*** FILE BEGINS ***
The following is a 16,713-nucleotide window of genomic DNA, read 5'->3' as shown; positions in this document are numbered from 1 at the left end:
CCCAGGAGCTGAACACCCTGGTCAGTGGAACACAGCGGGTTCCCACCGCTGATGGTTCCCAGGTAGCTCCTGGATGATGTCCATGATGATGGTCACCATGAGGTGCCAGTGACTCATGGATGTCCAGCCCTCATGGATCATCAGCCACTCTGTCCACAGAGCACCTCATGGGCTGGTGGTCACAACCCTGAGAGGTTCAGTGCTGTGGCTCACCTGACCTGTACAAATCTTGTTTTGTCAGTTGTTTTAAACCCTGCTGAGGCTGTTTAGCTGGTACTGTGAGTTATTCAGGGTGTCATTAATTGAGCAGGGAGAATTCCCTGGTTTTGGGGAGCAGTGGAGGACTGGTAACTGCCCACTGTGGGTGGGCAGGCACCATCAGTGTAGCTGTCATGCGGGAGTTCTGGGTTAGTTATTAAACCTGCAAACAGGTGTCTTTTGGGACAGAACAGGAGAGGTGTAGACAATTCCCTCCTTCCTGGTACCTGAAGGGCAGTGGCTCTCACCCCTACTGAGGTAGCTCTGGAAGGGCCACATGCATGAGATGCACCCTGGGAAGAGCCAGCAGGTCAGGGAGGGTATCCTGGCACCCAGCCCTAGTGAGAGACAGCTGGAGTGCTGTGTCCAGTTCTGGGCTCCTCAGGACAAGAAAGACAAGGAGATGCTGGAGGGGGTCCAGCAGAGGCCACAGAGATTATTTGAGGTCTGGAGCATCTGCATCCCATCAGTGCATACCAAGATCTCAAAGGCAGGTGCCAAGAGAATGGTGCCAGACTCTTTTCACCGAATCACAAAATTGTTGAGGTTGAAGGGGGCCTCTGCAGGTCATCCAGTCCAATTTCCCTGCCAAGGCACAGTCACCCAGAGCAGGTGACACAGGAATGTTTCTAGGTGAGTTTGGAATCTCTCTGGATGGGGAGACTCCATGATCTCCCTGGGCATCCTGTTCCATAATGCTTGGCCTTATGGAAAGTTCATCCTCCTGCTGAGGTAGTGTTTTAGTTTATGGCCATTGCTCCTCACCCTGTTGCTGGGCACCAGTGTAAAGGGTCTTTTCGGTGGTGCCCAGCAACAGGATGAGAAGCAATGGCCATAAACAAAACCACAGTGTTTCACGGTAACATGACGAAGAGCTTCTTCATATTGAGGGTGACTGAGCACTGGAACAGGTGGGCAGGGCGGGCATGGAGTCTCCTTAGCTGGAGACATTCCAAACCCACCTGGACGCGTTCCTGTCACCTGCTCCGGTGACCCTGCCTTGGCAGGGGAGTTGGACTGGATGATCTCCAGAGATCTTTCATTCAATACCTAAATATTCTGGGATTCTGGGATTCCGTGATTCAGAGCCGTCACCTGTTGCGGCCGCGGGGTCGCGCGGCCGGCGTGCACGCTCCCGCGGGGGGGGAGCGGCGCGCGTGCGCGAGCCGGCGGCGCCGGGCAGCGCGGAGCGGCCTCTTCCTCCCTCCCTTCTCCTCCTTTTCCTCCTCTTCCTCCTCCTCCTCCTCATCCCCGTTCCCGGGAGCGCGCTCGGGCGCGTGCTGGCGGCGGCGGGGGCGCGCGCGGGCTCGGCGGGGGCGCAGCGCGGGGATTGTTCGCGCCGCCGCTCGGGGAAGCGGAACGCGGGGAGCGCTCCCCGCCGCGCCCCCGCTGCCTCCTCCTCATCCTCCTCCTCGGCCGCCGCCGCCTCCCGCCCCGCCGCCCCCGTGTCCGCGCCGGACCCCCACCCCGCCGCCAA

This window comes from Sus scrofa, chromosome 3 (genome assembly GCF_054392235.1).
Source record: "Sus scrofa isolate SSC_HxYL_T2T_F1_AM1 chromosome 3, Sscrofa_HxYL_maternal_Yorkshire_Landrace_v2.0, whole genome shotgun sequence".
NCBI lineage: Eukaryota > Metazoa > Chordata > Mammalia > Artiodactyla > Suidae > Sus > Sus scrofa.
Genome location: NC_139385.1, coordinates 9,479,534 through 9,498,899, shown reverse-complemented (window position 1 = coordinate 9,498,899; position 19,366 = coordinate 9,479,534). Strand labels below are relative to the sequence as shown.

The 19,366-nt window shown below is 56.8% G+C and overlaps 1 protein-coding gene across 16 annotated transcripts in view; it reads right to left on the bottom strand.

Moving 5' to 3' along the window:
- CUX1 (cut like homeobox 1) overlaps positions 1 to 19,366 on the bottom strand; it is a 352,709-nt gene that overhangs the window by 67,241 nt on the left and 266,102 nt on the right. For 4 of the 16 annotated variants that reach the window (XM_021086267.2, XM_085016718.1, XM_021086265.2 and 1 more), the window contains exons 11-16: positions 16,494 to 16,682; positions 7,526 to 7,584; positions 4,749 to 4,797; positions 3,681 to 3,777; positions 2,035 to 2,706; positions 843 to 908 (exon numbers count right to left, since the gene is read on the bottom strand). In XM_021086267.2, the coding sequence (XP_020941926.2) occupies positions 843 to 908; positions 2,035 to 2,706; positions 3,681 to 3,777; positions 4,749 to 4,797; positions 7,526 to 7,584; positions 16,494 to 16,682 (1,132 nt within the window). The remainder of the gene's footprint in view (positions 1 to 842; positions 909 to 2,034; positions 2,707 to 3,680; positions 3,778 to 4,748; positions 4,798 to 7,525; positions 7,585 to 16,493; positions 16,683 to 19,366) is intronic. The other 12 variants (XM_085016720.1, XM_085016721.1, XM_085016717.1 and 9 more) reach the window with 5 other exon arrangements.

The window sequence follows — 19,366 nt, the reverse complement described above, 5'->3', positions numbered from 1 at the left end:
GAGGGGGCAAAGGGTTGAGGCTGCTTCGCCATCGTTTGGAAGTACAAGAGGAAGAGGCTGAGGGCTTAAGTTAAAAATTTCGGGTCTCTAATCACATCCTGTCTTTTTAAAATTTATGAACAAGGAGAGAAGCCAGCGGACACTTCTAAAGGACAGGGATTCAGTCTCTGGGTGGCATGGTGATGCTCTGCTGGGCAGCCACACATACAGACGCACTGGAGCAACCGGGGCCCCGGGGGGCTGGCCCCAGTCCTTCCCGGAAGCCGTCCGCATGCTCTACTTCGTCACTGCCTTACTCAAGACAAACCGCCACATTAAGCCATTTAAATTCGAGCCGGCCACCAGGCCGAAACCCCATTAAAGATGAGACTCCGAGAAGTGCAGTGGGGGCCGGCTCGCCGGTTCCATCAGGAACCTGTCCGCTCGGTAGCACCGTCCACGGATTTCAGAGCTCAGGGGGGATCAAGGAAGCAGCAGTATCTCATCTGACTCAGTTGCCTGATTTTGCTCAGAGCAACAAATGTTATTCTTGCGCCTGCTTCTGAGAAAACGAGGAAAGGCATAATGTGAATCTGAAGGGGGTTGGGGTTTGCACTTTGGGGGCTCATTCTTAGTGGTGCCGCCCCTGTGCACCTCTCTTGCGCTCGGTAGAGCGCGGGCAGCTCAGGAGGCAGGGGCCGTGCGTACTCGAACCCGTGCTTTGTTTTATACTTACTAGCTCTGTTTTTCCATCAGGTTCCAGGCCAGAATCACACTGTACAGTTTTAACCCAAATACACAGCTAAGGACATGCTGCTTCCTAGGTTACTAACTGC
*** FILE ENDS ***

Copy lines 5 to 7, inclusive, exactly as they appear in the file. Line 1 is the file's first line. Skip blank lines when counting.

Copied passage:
NCBI lineage: Eukaryota > Metazoa > Chordata > Mammalia > Artiodactyla > Suidae > Sus > Sus scrofa.
Genome location: NC_139385.1, coordinates 9,479,534 through 9,498,899, shown reverse-complemented (window position 1 = coordinate 9,498,899; position 19,366 = coordinate 9,479,534). Strand labels below are relative to the sequence as shown.

The 19,366-nt window shown below is 56.8% G+C and overlaps 1 protein-coding gene across 16 annotated transcripts in view; it reads right to left on the bottom strand.